after passing huge black and white
photos of Apollinaire in the
subway?


In the States such shrines
are reserved
for garish ads, local political
messages
and soulless reflections of
our absence of history.


When I was 18,
wandering the backstreets
of Naples,
I saw two centuries-old statues,
15 feet tall or higher
being used in utilitarian fashion:
between them was tied a clothesline,
from which hung
bras, T-shirts and panties.


I just looked out the window;
as I leaned on the black wrought-iron balcony
looking towards the Luxembourg Gardens,
I saw a beautiful blonde Parisienne
wearing a black leather jacket
and tight black jeans
carrying a two year old
or so
bebe in one arm --
the bebe was wearing a pink hat
and black leather shoes.
In the other arm
the woman carried
a bouquet of dark red roses.
The woman crossed the
Rue de Fleurus,
stopped just before the sidewalk
and kissed the bebe on the mouth
before stepping onto the sidewalk
and walking towards the
Luxembourg Gardens,
walking under the red Tabac sign
before turning left,
out of sight.


I just looked out the window again.
"Hemingway's" horse-chestnut trees
are full with green leaves
and just beginning to show their white flowers.
A woman with jet black hair
walks up the Rue de Fleurus,
walking away from the Gardens,
clutching a newspaper,
turns left onto the rue Madame,
past the Hotel de L'Avinir,
with its same four signs
above second story windows
"HA, HA, HA, HA."


That's easy for you to say,
fortunate and privileged
one --
fortunate and privileged
to be in belle Paris
once again.



IV


Here again in Eglise St. Sulpice,
and I just paid for this privilege --
vingt-cinq francs
for friends in purgatory:
I may have more
than a few
of them,
and certainly
friends-in-purgatory
to be.


Christ on the cross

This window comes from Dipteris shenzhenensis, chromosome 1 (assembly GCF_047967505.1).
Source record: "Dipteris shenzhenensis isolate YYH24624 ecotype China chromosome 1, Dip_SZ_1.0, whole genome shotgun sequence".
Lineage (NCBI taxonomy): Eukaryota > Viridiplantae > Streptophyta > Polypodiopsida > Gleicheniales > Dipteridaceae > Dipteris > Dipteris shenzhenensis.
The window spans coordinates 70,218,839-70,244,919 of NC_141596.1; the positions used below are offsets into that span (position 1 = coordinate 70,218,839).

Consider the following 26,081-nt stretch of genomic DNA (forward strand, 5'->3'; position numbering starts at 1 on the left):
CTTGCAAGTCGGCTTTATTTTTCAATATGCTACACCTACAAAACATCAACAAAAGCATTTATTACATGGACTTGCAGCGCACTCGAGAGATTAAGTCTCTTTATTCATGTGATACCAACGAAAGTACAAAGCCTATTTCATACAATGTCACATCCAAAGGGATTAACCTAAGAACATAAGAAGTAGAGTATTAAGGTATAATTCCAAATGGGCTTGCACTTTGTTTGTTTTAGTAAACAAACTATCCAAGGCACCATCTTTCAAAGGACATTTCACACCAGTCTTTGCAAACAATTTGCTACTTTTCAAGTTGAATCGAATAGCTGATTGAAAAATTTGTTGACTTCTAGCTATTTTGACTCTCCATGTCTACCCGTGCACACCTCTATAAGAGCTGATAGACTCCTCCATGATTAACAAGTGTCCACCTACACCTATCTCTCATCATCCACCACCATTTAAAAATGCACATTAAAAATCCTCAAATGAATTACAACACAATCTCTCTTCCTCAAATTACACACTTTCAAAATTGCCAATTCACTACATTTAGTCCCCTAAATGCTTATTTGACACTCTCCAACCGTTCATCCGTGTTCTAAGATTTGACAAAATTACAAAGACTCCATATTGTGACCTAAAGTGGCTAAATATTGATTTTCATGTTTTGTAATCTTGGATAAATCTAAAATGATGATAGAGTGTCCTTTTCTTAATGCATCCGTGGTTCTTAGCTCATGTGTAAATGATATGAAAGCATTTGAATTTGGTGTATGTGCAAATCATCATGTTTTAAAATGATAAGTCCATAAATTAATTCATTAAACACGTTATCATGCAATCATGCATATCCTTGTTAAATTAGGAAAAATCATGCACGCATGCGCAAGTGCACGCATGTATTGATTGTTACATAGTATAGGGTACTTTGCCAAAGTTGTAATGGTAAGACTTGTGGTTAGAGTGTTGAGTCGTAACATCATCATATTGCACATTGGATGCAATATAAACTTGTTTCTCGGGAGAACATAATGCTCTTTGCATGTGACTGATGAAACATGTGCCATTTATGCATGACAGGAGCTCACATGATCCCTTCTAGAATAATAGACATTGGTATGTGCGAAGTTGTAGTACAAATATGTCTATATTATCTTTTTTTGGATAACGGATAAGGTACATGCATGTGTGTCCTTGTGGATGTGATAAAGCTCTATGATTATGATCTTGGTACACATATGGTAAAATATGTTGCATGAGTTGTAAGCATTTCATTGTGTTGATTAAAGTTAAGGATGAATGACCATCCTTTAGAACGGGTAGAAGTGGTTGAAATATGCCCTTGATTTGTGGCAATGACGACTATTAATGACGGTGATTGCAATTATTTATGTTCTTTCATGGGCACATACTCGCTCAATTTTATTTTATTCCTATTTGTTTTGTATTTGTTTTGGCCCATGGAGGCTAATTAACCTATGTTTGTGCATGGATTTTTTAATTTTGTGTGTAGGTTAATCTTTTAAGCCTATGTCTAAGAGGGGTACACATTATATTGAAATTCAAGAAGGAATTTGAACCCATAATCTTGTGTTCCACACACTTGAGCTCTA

is laying in sculpture
on the floor
near the church entrance,
surrounded by six candles;
it is Good Friday:
Christ died for all our sins
and Lenny Bruce died for all
you foul-mouthed ones who curse
so casually
to earn
the almighty Buck,
French Franc
or Deutschmark.


I have lit candles
in this church
to those
before they died,
and
after they died;
I do not want to go into that --
let's just say
this is my church.
I have read
Faulkner, Fitzgerald and Hemingway
all attended mass here.
I am surprised they each
attended mass anywhere.


The bells are certainly tolling
for thee,
Ernesto,
they just struck 12 noon
on Good Friday, ami;
I will drink to you
again
tonight
at the Closerie des Lilas
as I have done in the past
in this city of yours and city of all
artistes et ecrivains.



V


This is how this one
ends:
Sitting on a chair
in a guard shack
in the Luxembourg Gardens
on Easter Sunday.
This may look peculiar
-- the ecrivain and the laptop --
but I say
how much more peculiar
than joggers running hatless
in the rain?


"Beaucoup pluie,
en Paris
Beaucoup pluie,"
the Parisienne
said to me minutes ago,
her husband covering
their heads
with an umbrella
as they walked down
the Rue de Fleurus
into the gardens
for their Easter stroll
in the rain.


I am stubborn.
I wanted to end this work
in the Luxembourg Gardens,
and I will end it
in the Luxembourg Gardens
in this little shack:
the sign, illustrated
with a drawing
of a pedestrian
in a high wind, says:
"Avis
Risque de Vent Violent
attention
chutes de Branches."

This may seem like a joke,
but when was it that the
hurricane-strength winds
struck Paris,
toppling trees
in these gardens --
two years ago?

It is raining harder now.
Two gendarmes
walked passed
sans harrassment:
I must be safe.
A young girl
on a bicycle screams
after her brother
rams her with his;
the mother responds
with another scream.
I remember this event
in my life
but it certainly doesn't
seem like
40-odd years ago.


Last night I watched
from my hotel room
as an old couple
walked down the Rue de Fleurus,
step by step,
so tentatively,
they must have been
in their nineties.
This is a museum
and they are an exhibit,
I thought to myself,
they are the timeless march
of time
and only seconds ago,
it would seem,
they were each
the bebe
in the pink hat
being carried by the
mother
I saw days ago.
They are all of us,
walking down the
Rue de Fleurus,
her black-gloved hand
very elegantly around his arm,
out for a walk as if they
were teenagers,
they march for us all,
children talk and scream
in the background
"Papa, Papa,
Papa, Papa,"
crows cry in the gardens
and they walk for us all,
walking, walking
the never ending walk,
the ceaseless walk
of generations,
the promenade of life.




FINI
APRIL 15, 2001 PARIS

NOTE: Written "on location" with laptop computer
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©Copyright 1999-2003 Paul Heidelberg, All Rights Reserved